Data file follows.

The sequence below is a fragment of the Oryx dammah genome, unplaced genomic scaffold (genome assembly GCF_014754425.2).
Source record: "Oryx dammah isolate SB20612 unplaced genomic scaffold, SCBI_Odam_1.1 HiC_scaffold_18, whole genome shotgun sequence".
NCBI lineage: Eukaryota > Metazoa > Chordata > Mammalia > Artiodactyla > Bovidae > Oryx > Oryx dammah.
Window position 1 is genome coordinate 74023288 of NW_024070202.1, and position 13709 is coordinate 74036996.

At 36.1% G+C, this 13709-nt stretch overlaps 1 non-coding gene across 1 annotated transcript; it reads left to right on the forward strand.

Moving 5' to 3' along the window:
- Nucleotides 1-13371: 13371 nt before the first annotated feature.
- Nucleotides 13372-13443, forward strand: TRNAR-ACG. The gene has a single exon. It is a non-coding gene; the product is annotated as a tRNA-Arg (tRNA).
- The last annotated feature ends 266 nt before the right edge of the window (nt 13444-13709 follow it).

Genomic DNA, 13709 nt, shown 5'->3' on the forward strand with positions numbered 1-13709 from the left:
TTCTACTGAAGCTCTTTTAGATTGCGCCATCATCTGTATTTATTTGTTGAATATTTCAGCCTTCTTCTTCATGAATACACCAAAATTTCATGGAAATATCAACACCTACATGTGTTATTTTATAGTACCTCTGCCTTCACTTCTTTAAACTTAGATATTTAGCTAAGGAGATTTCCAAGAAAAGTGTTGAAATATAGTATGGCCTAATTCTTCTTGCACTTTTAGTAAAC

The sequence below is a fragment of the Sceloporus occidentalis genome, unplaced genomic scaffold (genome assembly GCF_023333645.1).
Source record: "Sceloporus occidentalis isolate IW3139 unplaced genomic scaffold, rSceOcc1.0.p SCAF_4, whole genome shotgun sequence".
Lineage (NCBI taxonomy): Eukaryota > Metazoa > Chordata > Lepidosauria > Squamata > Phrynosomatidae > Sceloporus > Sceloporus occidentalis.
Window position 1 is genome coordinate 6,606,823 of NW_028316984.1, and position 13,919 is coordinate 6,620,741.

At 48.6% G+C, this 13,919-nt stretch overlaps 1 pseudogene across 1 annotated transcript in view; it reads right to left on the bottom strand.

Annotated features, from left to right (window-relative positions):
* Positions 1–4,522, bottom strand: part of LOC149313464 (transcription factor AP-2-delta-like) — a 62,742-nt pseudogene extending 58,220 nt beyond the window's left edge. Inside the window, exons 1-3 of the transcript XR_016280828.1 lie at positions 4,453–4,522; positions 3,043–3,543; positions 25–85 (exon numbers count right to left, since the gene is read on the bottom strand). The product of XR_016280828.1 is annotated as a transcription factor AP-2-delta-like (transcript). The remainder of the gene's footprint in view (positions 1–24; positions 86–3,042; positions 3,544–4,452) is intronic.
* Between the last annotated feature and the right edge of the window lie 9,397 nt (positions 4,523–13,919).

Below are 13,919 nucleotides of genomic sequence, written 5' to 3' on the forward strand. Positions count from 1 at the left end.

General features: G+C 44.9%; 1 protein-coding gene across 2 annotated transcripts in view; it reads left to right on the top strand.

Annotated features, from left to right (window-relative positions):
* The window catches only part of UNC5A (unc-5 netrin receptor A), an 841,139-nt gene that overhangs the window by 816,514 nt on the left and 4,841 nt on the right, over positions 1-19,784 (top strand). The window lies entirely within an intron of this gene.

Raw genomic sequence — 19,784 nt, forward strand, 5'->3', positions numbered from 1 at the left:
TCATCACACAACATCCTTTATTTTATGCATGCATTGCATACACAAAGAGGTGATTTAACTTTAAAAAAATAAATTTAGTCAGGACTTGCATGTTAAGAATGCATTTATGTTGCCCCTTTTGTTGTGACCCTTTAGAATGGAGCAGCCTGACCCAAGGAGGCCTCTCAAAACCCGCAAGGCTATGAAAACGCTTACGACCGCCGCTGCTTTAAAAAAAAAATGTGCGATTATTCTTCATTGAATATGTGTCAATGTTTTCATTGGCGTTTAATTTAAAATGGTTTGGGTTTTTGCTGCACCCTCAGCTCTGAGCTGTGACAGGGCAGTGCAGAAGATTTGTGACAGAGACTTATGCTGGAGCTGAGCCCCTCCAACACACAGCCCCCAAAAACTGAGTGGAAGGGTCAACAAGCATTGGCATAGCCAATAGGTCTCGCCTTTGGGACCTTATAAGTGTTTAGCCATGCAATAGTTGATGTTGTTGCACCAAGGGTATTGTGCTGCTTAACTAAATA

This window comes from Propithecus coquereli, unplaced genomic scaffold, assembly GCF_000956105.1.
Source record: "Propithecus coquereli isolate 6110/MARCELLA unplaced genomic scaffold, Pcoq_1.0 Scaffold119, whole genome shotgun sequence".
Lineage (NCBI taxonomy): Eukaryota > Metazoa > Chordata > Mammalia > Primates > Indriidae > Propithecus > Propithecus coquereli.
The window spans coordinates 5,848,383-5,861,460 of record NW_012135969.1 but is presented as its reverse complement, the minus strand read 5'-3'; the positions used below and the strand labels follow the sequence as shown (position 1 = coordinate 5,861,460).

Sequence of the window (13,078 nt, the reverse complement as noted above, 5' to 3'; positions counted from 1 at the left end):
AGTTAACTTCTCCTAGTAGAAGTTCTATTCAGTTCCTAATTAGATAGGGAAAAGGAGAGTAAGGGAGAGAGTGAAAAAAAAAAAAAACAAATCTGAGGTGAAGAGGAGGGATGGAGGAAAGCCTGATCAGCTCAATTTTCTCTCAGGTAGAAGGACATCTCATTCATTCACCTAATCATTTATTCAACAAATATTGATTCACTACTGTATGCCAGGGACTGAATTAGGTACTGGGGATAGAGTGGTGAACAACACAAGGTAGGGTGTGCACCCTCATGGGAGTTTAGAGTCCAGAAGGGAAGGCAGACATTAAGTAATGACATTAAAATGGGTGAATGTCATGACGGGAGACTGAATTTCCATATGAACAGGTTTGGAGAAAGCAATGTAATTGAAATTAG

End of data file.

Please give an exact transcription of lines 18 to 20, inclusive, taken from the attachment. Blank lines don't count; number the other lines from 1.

* Positions 1–4,522, bottom strand: part of LOC149313464 (transcription factor AP-2-delta-like) — a 62,742-nt pseudogene extending 58,220 nt beyond the window's left edge. Inside the window, exons 1-3 of the transcript XR_016280828.1 lie at positions 4,453–4,522; positions 3,043–3,543; positions 25–85 (exon numbers count right to left, since the gene is read on the bottom strand). The product of XR_016280828.1 is annotated as a transcription factor AP-2-delta-like (transcript). The remainder of the gene's footprint in view (positions 1–24; positions 86–3,042; positions 3,544–4,452) is intronic.
* Between the last annotated feature and the right edge of the window lie 9,397 nt (positions 4,523–13,919).

Below are 13,919 nucleotides of genomic sequence, written 5' to 3' on the forward strand. Positions count from 1 at the left end.